Texas Series LLC

A Series LLC is a relatively new entity choice in Texas

What is a Series LLC?

A Texas Series LLC is a limited liability company (LLC) that has the ability to create one or more sub-series within a single LLC structure. If operated properly the debts, liabilities, obligations, and expenses incurred with respect to a particular sub-series are enforceable only against the assets owned by that particular sub-series, and are not enforceable against the assets of the LLC or any other sub-series.
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Series LLC Terminology

“Series LLC” is proper term for the master LLC or the actual LLC. A Texas Series LLC can have series or cells within the Series LLC framework. These individual cells are called “series”, but we often use the term “sub-series” instead to avoid confusion with the Series LLC.

Series LLC vs Traditional LLC

Example One – 3 Rental Properties w/ 1 Traditional LLC: Imagine a scenario where you own three rental properties that you rent to three separate families. You can create one traditional LLC to own all three rentals. This structure would protect the LLC’s owners from the liabilities associated with the three rentals. If, for example, someone is injured in rental #1 the injured party would have to sue the the LLC, not the owner(s) of the LLC. This is the standard LLC liability shield everyone is familiar with. The downside to having only 1 LLC is that all of the LLC’s assets (the three rentals) would be at risk. In this example, all three rentals would be at risk if someone is injured in one of them. To insulate each rental property from the liabilities of the others, we used to create an LLC for each rental property (See Example 2). Now that the Series LLC is an option, we can create one Series LLC and one sub-series for each rental property (see Example 3).

Example Two – 3 Rental Properties w/ 3 Traditional LLCs: Using the same three rentals as the example above, suppose you created three traditional LLCs instead of one. Each LLC owns one rental. The LLC’s owners would have the same liability protections, but with this multi-LLC structure each rental would be protected from the liabilities associated with the others. If a tenant is injured in rental property #1, the injured party would sue LLC #1 (not the The LLC’s owner or the other LLCs). As such, the LLC’s owner AND the other two rentals are safe and protected. The downside to having three traditional LLCs is that you must file three annual reports, have three bank accounts, and file three federal tax returns (or three schedule Cs if a single-member LLC) which means keeping three sets of financials.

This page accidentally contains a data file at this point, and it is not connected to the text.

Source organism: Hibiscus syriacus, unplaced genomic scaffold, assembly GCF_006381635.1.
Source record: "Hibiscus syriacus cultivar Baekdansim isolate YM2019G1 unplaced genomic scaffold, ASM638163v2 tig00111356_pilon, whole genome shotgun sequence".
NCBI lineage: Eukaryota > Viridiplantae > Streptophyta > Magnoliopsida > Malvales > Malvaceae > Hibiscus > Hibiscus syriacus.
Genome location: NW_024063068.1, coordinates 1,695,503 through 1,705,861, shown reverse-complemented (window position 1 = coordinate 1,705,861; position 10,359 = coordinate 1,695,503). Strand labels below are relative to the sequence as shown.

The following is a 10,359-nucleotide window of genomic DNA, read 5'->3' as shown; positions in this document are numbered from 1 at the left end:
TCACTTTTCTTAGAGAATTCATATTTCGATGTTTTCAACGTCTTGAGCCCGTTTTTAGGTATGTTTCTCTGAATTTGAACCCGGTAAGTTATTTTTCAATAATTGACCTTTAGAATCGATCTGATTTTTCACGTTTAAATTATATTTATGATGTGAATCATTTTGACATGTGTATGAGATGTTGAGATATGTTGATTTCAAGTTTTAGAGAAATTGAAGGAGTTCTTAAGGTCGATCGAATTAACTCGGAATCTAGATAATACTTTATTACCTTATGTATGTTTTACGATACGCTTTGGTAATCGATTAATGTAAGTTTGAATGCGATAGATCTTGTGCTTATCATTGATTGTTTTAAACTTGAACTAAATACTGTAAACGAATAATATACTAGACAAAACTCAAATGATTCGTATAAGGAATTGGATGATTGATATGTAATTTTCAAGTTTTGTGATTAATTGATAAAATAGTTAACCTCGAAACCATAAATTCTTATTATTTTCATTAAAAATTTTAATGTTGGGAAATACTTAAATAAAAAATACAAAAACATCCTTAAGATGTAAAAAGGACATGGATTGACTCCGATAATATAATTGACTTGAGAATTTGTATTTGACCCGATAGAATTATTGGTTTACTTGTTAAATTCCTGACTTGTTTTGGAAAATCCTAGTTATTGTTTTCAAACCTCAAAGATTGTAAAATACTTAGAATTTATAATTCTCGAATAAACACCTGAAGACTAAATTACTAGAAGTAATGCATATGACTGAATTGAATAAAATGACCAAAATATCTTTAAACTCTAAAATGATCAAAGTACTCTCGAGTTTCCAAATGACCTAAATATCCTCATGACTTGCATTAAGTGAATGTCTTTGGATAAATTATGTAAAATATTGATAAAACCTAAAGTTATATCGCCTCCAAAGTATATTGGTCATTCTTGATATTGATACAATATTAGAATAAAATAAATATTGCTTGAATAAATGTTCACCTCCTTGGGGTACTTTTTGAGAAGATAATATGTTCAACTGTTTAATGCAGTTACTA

Example Three – 3 Rental Properties w/ 1 Series LLC and 3 Sub-Series: Same scenario as above, but instead of one traditional LLC (example 1) or 3 LLCs (Example 2), you can now create one Series LLC with three sub-series. A Series LLC is just one LLC, so it only requires one EIN, one bank account, one annual report, one set of books, one federal filing, etc. Each sub-series insulates the assets owned within it from the liabilities associated with the other assets. If your tenant is injured in rental property #1, the injured party would sue sub-series #1 (not the LLC’s owner or the other sub-series). Just like in example 2, the LLC’s owner AND the other two rentals are safe and protected.

What can a (sub) series do?

Each sub-series can own assets (i.e. real estate), (2) borrow money, (3) incorporate different ownership and/or management structures (not recommended), (4) have a different business purpose, (5) sue and be sued, etc.

Series LLC Benefits

The primary benefit of a Texas Series LLC is the start up cost. There is a one time state filing fee of $308.10 to create the Series LLC or Master LLC (+ $500 if you want to have us to create your Series LLC). After the Series LLC is created, it will only cost you about $50 in recording/filing fees to create each sub-series. We charge $300 total (includes the recording/filing fees) to create a sub-series for you.

Series LLC Downside

The downside to a Series LLC is the legislature created a caveat to the firewall that is associated with a sub-series. The firewall only exists if the records maintained for a particular sub-series account for the assets associated with that sub-series separately from the other assets of the LLC or any other sub-series. It should not be difficult to comply with this caveat, but you may have to prove compliance every time a sub-series is sued. Proving compliance will likely require a hearing along with the disclosure of financials (which will feel very intrusive especially when handing over to an adversary).

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